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WISCONSIN NEWS ROUND-UP: Sky-diving planes collide over Superior

SUPERIOR - Two sky-diving planes collided at Superior last evening, while divers were conducting a tandem jump. 

Officials said all nine skydivers were either jumping, or getting ready to jump, when the collision occurred around 6 p.m.  The planes were 12,000 feet in the air at the time.  Everyone appeared to have escaped serious injury.   The Duluth News-Tribune said the lead plane broke in three, and its pilot parachuted to safety before his plane crashed.  The other plane landed at the Richard I. Bong Airport at Superior without incident, after its five divers had already jumped.  Both aircraft were owned by the firm of Skydive Superior.  Sky-diving instructor Mike Robinson said the cause of the mishap is not certain -- but the trailing plane appeared to get in the wash of the front aircraft's wings, and it may have caused them to bump together.  Robinson said both wings fell off the first plane.  The fuselage landed at a fairgrounds' property.  One wing reportedly landed near an airport runway, and the other near a golf course.


At least one school district in western Wisconsin is working to keep frac-sand out of its classrooms.  New Auburn District Administrator Brian Henning said his schools are using higher-quality air filters, to avoid getting fine silica sand that's being mined at four locations within several miles of the schools.  The new air filters cost around $1,500 for the year -- double of what the New Auburn district is accustomed to spending.  Dust scrapings from the new air filters were sent to a lab in Madison for testing -- and a small amount of silica sand was discovered on the filters.  Wisconsin has over 100 frac sand mines, where silica sand is being removed for use in domestic oil-and-gas drilling equipment.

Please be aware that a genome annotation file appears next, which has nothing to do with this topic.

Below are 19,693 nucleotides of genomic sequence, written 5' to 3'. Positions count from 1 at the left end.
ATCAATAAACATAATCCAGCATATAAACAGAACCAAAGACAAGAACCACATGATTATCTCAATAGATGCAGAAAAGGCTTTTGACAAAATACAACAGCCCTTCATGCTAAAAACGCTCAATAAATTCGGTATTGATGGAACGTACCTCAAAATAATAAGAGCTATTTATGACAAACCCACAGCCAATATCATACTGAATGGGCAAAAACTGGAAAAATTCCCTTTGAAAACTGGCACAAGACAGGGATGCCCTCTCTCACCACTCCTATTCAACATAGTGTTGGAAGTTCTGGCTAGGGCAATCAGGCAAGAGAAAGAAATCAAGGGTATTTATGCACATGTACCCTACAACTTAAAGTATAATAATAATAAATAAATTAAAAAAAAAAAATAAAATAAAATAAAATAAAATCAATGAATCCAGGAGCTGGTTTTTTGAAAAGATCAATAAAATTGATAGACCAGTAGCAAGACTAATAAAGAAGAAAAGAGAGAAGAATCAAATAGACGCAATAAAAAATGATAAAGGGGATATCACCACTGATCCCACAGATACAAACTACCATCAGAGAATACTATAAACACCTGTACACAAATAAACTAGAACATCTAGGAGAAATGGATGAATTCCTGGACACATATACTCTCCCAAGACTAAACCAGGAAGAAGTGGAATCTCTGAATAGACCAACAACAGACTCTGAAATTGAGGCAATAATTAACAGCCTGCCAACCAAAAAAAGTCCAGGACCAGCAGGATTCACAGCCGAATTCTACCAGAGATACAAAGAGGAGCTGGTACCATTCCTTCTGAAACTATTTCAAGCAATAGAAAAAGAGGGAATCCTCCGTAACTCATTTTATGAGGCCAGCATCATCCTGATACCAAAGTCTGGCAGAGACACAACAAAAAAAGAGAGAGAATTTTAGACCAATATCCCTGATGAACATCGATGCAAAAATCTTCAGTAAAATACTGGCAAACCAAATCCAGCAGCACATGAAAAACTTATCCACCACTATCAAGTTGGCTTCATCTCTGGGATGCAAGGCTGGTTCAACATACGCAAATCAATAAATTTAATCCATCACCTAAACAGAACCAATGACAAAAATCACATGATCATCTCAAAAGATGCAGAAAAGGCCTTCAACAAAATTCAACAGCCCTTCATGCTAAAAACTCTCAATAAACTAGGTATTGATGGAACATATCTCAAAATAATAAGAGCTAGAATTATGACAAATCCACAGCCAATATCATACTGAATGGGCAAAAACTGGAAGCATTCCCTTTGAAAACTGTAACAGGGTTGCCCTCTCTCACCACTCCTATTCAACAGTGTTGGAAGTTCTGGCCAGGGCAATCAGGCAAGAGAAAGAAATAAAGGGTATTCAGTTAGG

Thousands of Wisconsinites who buy health insurance on their own may soon have to buy more expensive and comprehensive coverage under Obamacare.  Wisconsin has about 180,000 people who get coverage on their own, and not through another employer.  The Milwaukee Journal-Sentinel says many will have a chance to renew their current policies for at least one more year -- but thousands no longer have that option.  WPS in Madison has started to send cancellation notices to around nine-thousand of its customers.  The firm said they did not renew their existing policies early -- and they're not in plans which are grandfathered-and-exempt from the new quality requirements of the Affordable Care Act.  U.S. Senate Republican Ron Johnson of Wisconsin has introduced a bill allowing Americans to keep current plans if they prefer.  Johnson says he wants President Obama to keep his repeated promise that if Americans like their current health plans, they can keep them. 


A suburban Milwaukee man was among the passengers evacuated from the Los Angeles International Airport on Friday, when a gunman opened fire and killed a federal security worker.  Leon Saryan of Greenfield told both national-and-Wisconsin reporters he was going through a security check when he heard shots -- and he was rushing down a concourse when the gunman asked him if he was from the Transportation Security Administration.  Saryan said no, and the man moved on.  ATSA agent carrying Saryan's shoes at the checkpoint was wounded, but officials say the agent will survive.  Law enforcement eventually shot the gunman, 23-year-old Paul Ciancia of LA.  He was hospitalized in critical condition at last word.


The invasive New Zealand mud-snail has been spotted in Dane County.  The state DNR says it's the first time the snail has been found in an inland stream in the Midwest.  Scientists from UW-La Crosse recently confirmed that the New Zealand mud snail was found in a water sample taken from Black Earth Creek last year.  The sample was part of a routine monitoring for invasive species.  The same type of snail was spotted earlier in the Great Lakes, and waters in the western United States.


A national Hispanic women's group will hold its spring convention in Wisconsin next year.  The League of United Latin American Citizens said its national gathering would take place in Milwaukee next March 28th-and-29th.  Up to a thousand members are expected to attend.  Group president Margaret Moran says her members will benefit from visiting a state that has seen a large growth in its Latino population in recent years.  


A mild October has turned into a more normal November in Wisconsin -- at least for now.  Much of the Badger State is below freezing this morning.  Ashland was the state's cold spot with 21-degrees at five o'clock.  The eastern part of the state had light rain and drizzle yesterday, and it was cloudy and cool everywhere else.  Still, the afternoon highs were generally 3-to-7 degrees above normal, in the 40's.  A slight warm-up is expected today, as southerly winds move in.  Highs are expected near 50 every day through Tuesday.  A dry day is predicted for today, but rain is possible tomorrow and Tuesday, with a chance of snow on Wednesday as another cooling wave moves in.